Different forms of birth control options while breastfeeding against a plain pink background

If preventing pregnancy concerns you, speak to your doctor about your options.

There are plenty of birth control solutions available to you.

Option #1: Intrauterine devices (IUDs)

You can have an IUD placed immediately after delivery. They are more than 99 percent effective. There are two different types of IUDs available, hormonal and non-hormonal.

Option #2: Mini-pill

The mini-pill is an oral contraceptive containing only progestin. It is a better option as it does not affect breast milk supply like the combination pills that contain a mixture of estrogen and progestin. So, it is safer for breastfeeding mothers.

Option #3: Barrier methods

As the name implies, a barrier method prevents sperm from entering the uterus and fertilizing the egg. There are a variety of options available.

  • Condoms are also the only form of birth control that helps protect against STIs.
  • Sponge
  • A cervical cap, or diaphragm

For better contraception, use barrier methods with other forms of birth control, like a spermicide, mini-pill, or natural family planning.

Option #4: Implant

The implant birth control is a small, rod-shaped device about the size of a matchstick that contains the hormone progestin. 

Your doctor will insert the implant underneath the skin on your upper arm. It prevents pregnancy for up to four years, and you can also have it removed once you are ready to get pregnant again.

Option #5: Depo-Provera shot

The Depo-Provera shot is a long-lasting form of prescription birth control. It uses the hormone progestin to prevent pregnancy. This birth control method provides three months of protection at a time, so you have to keep your quarterly follow-up appointments.

Note it may take 10 months or longer for your fertility to return after discontinuing use.

Option #6: Sterilization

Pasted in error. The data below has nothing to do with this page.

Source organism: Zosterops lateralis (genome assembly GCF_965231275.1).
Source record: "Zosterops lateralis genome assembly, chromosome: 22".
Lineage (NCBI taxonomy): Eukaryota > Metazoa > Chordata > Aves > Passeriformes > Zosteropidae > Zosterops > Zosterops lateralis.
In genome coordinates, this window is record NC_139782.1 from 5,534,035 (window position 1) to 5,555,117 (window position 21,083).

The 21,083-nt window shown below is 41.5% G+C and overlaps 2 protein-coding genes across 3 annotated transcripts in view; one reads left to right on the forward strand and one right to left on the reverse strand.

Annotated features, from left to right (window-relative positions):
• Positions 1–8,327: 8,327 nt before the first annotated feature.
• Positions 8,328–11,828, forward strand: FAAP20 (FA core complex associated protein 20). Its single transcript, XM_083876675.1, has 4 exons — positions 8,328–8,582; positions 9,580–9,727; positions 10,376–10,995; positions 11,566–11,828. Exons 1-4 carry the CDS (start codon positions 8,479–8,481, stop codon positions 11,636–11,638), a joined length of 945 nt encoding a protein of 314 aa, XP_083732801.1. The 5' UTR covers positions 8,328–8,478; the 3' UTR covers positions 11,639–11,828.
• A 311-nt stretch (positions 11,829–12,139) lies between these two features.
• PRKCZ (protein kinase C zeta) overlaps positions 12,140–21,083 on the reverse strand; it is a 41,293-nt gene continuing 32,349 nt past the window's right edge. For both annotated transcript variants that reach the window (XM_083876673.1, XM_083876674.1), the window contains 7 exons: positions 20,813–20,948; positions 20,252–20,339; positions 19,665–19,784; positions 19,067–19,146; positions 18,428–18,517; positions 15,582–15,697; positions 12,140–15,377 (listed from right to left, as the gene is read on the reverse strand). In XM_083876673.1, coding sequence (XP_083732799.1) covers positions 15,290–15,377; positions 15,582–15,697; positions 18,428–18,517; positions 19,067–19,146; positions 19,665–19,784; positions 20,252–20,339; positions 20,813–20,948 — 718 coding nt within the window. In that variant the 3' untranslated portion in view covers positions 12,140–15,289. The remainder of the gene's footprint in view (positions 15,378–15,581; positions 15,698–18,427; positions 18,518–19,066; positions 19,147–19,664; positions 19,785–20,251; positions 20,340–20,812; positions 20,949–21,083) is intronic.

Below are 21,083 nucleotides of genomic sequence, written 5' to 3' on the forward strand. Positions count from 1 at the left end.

Tubal ligation, or getting your tubes tied, is a permanent form of birth control.

You should only explore this option if you are sure you are done giving birth.

What about the morning-after pill?

If you find yourself in a situation where you think your birth control has failed, you can use the morning-after pill while breastfeeding. 

This pill should only be used as a last resort and not as a regular form of birth control.

A note on the Natural Family Planning (NFP) method also called Fertility Awareness

Fertility awareness is a natural method to prevent or increase your chances of getting pregnant. 

The days close to when you ovulate are the fertile days when you are most likely to get pregnant. So if you plan to use this method to prevent pregnancy, use another birth control method (like condoms) on those unsafe days.

What you need to learn to use this method are:

  • The length of your menstrual cycle: A new phase starts on the first day of your menstrual period. Your period lasts for 2-7 days, and once it’s over, your hormone levels rise. Ovulation occurs around day 14. Your ovaries release an egg, and the days around ovulation are considered your most fertile. If the egg is not fertilized, your hormone levels decline during the luteal phase, and you have your next menstrual period.
  • Daily readings of your body temperature: Your body temperature rises slightly when you ovulate. You need to track it for at least three months to give you an idea of when you are most fertile.
  • Changes to your cervical mucus: Just before you ovulate, your mucus gets slippery. This is your most fertile time, and you should use protection if you want to prevent pregnancy. After several days, the secretions get thick, and you are least likely to get pregnant.

For fertility awareness to work, you need to combine all 3 listed above.

However, it is not a reliable form of birth control during breastfeeding can lead to pregnancy. Especially if you have irregular periods because your cycle may be somewhat unpredictable while breastfeeding.

The bottom line

Exclusively breastfeeding your baby delays the return of your menstrual periods and also your fertility. This is your body’s way of preventing early pregnancy.

Have you tried breastfeeding as birth control before? Did it work for you? What was your experience like? Let us know in the comments below!